Appositely mirthful, surprisingly sweet, Welcome to Sajjanpur is one more trenchant piece of work from ace auteur Shyam Benegal. This flick isn't as appealing as worthy to be entitled 'The most dramatic comedy milieu'. It's not just about penning script inclusive of drollery aspects, but has something to a greater extent. Shyam Benegal depicts the present scenario of certain places of coetaneous rural Indian. Stiffly, Shyam spells out the satirical scenario of rural areas like Sajjanpur, where light of resurgence has been thrown people dwelling there. Still the same old superstitious beliefs, class ideologies, pathetic situations of widows, power blackouts and more havoc are prevalent.
Candidly, this film instigates us of far-famed television series Malgudi Days that doesn't fade away from our memories. Much likewise in its motif, Welcome to Sajjanpur has congruous characters of its own sort: a young lad dreaming to be a novelist but posing as letter writer, an intriguing eunuch, a despaired housewife missing her husband, a frustrated army man, a stupid entity seeking for power and that isn't the end. The long queue of unique characters is more and most makes you reflect them with real life hoi pollois.
Not so complicated in its theme, the film is so dewy-eyed with more enjoyable parts narrated with a blend of drama and humor. Shyam Benegal churning out the best exceptional flicks with substantial themes proves of his ability on commercial aspects on the pars. The film has nothing indeed to do with unique ideas, but what makes the film so especial are the personations contrived by auteur. With Bollywood films drenched with bloodbath and profane storylines, Sajjanpur welcomes you for a different tour of a great alleviation as it doesn't carry any of these attributes.
Mahadev (Shreyas Talpade) happens to be the lonesome educated person in the village of Sajjanpur. Dreams about turning into a novelist, but fate let him to pose as letter-writer for all the villagers. Well, you have his perfect ethics of professionalism revealed where he doesn't use ball pens, but only ink pens. But Mahadev doesn't get himself ceased with it, for he pens the most commendable street plays. But, he doesn't want to get stuck up with unwanted hurdles and so remains assertive to a local political ruffian Ram Singh (Yaspal Sharma). Indeed, Ram Singh keeps seeking his help in penning letters of sulfurous words. Sooner, Mahadev realizes of his scrupulous potential of villagers dependent on him. It's now, he starts making use of his talent for something big that leads to bits of unexpected twists in the latter part.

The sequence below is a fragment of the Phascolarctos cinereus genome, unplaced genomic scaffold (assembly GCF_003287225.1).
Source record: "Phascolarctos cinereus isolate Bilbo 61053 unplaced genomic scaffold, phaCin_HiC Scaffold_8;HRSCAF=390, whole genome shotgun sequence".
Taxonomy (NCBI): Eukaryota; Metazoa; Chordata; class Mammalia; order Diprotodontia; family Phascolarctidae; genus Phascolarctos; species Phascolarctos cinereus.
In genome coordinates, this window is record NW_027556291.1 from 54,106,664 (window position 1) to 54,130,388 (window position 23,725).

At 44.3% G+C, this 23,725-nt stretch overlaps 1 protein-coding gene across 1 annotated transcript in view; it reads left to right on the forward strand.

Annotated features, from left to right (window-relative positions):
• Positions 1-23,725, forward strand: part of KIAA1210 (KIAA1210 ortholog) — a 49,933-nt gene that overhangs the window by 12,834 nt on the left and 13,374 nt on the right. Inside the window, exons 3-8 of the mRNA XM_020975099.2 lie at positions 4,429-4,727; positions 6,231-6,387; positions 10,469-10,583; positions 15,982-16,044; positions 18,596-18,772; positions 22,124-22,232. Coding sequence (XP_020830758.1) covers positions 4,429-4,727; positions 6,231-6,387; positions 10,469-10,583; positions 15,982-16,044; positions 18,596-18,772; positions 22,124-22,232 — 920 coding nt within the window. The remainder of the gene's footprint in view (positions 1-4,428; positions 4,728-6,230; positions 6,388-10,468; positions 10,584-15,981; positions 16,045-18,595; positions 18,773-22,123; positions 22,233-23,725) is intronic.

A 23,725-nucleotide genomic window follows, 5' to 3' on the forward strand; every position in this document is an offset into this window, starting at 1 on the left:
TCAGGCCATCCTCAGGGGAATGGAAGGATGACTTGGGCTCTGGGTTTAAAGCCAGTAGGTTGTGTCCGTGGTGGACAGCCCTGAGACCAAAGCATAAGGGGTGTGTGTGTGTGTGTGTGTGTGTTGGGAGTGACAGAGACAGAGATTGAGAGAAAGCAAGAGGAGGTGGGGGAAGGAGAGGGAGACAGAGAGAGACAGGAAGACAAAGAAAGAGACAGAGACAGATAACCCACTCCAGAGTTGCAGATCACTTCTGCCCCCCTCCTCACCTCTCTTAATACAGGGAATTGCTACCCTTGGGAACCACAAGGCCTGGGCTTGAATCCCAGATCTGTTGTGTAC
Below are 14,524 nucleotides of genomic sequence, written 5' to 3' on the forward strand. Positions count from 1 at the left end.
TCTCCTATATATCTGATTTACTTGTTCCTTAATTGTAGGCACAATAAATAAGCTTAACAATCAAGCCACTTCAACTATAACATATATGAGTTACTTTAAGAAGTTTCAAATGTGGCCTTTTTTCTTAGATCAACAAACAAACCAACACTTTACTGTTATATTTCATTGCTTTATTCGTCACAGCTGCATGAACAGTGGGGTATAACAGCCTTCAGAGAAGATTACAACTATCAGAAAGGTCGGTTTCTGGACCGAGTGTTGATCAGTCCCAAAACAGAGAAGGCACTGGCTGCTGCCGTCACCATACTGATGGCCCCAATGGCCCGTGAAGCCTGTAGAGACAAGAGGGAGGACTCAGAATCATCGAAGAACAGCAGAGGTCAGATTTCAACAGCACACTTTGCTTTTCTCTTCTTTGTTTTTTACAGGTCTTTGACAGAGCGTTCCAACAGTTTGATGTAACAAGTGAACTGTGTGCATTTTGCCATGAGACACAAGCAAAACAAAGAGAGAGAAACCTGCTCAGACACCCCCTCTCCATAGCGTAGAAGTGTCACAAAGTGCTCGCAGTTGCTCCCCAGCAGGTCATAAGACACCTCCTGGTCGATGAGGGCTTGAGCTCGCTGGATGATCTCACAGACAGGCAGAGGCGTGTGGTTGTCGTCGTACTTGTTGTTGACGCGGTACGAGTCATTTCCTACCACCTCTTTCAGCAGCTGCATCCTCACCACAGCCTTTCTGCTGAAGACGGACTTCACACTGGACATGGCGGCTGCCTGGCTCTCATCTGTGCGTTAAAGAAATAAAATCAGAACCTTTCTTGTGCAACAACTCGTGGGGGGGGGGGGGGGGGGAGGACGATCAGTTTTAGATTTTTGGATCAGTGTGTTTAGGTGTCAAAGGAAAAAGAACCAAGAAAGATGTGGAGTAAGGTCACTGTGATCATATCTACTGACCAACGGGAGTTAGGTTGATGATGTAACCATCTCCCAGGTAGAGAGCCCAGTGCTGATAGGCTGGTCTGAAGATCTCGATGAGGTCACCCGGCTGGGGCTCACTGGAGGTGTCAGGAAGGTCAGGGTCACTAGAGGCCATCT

Rigid characters and perfect casting of actors makes the film so energetic. Shreyas Talpade steals the show with his scintillating performance while Amrita Rao doesn't strain herself a lot. Yashpal Sharma, Ravi Kissen, Divya Dutta and others add more colors to the humor part. But, not at all time you feel trickling your ribs with comedy tracks.
Musical score by Shantanu Moitra blended with lyrical lines of Ashok Mishra and Swanand Kirkire is felicitous for your ears. But, are the songs really necessary for this film is a million dollar question and without them, the duration would have been bit reduced. Cinematography grips up your attention, particularly with the colossal shots of scenic ambiance. Nevertheless, Aseem's editing work look fallible at certain points, but it doesn't go so blatant. Dialogues penned by Ashok Mishra is sure to win accolades, but he could sparkled with screenplay, for its drops off with the pace here and there.
On the whole, Welcome to Sajjanpur entertains you with fun and frolic, but not so groovier. It's a chill-pill piece of work that makes you feel, the film is worth watching.
Verdict: A Village-Journey worth it...
Rating : ***